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The Joseph S. and Esther Handler Professorship of Laboratory Research in Nephrology

More than 30 years after JOSEPH S. HANDLER, MD, began making land-mark discoveries about how the kidney works—and devised methods for analyzing the function of epithelial cells that line its filtration tubes, the trachea, ureter, esophagus and rectum—his findings and procedures remain the foundations for current kidney research. Dr. Handler headed the Division of Nephrology in the Department of Medicine at Hopkins from 1988 to his retirement in 2003. He was with the National Heart, Lung and Blood Institute’s Laboratory of Kidney and Electrolyte Metabolism of the National Institutes of Health (NIH) from 1960 to 1988. Handler’s significant contributions in renal physiology included uncovering key aspects of the urinary concentrating mechanism, which enables humans to maintain a near-constant fluid balance when water intake and urinary volume vary. He was also the first to demonstrate that the cyclical nucleotide adenosine monophosphate impacts the effect of vasopressin, a hormone that influences the resorption of water by the kidney tubules, resulting in concentration of urine.

Dr. Handler received the National Kidney Foundation’s 2003 Lifetime Achievement Award, the 2001 Robert W. Berliner Award for Excellence from the American Physiological Society and the Homer W. Smith Award from the American Society of Nephrology in 1987. A graduate of the University of Pennsylvania for both undergraduate and medical school, Handler established the Louis and Nettye Handler Scholarship at Penn Medicine in his parents’ honor.

Dr. Handler married Esther Minkoff, a doctoral scholar of Indology at the University of Pennsylvania, in 1955 and they were together until her death in 2001. To recognize the excellent nursing care she received at Hopkins, Handler established the Dr. Esther Handler Oncology Nursing Scholarship at the Johns Hopkins University School of Nursing.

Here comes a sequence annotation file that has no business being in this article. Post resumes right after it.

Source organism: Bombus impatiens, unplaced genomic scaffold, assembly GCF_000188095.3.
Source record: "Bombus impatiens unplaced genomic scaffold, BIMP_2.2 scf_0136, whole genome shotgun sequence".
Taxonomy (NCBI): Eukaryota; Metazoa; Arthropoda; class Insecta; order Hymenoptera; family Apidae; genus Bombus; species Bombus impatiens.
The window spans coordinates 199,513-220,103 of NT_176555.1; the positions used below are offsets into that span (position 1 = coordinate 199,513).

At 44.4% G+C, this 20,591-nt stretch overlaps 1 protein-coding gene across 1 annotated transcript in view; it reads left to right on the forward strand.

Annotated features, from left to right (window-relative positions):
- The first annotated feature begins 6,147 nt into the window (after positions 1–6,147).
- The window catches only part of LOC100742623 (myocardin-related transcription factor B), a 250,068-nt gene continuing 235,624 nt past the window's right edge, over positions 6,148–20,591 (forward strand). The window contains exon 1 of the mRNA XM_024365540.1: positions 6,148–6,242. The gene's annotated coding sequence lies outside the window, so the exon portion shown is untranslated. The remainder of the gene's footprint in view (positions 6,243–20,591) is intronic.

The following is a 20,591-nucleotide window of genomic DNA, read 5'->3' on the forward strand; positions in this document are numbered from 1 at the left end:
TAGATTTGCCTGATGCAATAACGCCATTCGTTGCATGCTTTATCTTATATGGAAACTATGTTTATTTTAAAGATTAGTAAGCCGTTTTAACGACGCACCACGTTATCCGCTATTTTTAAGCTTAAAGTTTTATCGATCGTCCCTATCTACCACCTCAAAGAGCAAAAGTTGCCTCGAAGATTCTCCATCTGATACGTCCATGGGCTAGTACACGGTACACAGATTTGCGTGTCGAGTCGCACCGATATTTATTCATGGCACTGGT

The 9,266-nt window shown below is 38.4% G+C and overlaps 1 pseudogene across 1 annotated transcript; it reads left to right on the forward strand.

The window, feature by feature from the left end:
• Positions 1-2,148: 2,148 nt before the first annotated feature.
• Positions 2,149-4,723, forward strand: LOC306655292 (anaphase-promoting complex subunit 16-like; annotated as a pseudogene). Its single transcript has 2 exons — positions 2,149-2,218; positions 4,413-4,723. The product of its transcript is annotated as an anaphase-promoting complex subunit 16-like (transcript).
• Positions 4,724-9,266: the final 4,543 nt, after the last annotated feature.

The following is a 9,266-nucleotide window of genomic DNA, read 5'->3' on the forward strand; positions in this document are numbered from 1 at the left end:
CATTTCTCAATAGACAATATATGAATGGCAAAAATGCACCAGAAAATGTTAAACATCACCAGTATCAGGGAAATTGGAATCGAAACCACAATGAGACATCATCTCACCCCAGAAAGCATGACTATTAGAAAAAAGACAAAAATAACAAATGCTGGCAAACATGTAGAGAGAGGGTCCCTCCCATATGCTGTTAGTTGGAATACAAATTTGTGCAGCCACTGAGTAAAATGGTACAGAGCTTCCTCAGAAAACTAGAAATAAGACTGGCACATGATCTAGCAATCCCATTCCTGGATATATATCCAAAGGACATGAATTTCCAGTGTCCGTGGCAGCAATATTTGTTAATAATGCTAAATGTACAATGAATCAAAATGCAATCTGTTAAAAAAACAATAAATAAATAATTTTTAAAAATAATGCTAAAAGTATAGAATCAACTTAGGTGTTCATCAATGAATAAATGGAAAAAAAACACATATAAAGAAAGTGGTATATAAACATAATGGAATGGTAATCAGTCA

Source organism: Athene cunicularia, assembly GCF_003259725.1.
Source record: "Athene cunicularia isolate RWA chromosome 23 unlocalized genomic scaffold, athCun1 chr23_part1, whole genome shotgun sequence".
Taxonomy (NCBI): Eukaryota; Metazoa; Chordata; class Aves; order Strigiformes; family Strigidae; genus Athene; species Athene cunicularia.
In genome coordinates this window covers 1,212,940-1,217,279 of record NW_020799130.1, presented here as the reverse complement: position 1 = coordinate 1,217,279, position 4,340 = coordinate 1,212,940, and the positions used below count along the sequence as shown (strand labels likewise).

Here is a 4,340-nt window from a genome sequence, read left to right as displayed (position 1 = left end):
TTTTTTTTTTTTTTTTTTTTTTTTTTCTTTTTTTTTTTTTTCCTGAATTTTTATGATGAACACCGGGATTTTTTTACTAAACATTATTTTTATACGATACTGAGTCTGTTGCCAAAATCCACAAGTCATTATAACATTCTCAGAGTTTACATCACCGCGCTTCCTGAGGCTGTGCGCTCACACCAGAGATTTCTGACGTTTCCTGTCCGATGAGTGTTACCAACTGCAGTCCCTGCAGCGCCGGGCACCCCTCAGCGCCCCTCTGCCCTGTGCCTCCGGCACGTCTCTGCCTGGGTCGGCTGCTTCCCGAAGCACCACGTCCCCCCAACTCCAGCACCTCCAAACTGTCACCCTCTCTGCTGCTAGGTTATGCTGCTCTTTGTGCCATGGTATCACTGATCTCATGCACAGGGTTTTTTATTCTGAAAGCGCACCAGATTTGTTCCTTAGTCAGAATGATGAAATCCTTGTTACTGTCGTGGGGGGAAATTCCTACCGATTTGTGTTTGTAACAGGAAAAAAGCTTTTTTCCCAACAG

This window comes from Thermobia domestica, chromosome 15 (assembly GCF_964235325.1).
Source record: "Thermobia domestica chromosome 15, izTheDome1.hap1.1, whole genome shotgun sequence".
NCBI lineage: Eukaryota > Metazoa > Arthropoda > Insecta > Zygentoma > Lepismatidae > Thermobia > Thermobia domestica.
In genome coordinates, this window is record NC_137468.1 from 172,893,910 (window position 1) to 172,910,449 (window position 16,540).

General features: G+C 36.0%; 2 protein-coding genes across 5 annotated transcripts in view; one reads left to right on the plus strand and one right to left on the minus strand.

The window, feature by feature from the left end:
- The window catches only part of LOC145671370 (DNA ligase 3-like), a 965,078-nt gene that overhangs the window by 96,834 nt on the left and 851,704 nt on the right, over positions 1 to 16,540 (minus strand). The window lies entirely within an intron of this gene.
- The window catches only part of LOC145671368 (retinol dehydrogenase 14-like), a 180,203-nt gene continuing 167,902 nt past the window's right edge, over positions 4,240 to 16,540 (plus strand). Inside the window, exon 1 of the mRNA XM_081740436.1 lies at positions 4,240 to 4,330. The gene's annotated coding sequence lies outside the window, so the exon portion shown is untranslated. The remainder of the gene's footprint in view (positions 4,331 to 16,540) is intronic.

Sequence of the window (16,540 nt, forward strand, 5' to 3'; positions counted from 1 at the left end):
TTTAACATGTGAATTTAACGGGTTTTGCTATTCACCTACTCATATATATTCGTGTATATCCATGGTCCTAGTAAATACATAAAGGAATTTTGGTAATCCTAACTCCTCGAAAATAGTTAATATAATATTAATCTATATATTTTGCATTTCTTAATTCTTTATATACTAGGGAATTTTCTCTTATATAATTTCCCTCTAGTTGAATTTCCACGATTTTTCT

An avid tennis player and a collector of Asian art and the work of the French painter George Roualt, Handler took up the cello as a novice at age 74, mastered music theory and practiced almost daily for the joy of it. He relished his role as father and grandfather in his new family until his death in December 2015.

JOAN GLADE DE PONTET and Joseph Handler, both widowed, met in 2002 and subsequently married. Joan was the Assistant Executive Director of the Jewish Social Service Agency of Metropolitan Washington (JSSA) from 1983 to 1994 and the Executive Director from 1994 to 2008 when she retired. In 2009, Joan was named to the Hunter College (CUNY) Alumni Hall of Fame, and in 2010 received the Joseph Ottenstein Award for outstanding leadership in human services. In 2014, she established the Belle and George Strell Postgraduate Fellowship Program in Executive Leadership at the Silberman School of Social Work at Hunter College.

Joan is deeply gratified to have Joe’s legacy of basic research in renal physiology embodied in this named chair and significant research fund. The entire family takes great pride in his commitment to the pursuit of knowledge and his unfailing generosity in supporting and advancing the work of others and the field of nephrology.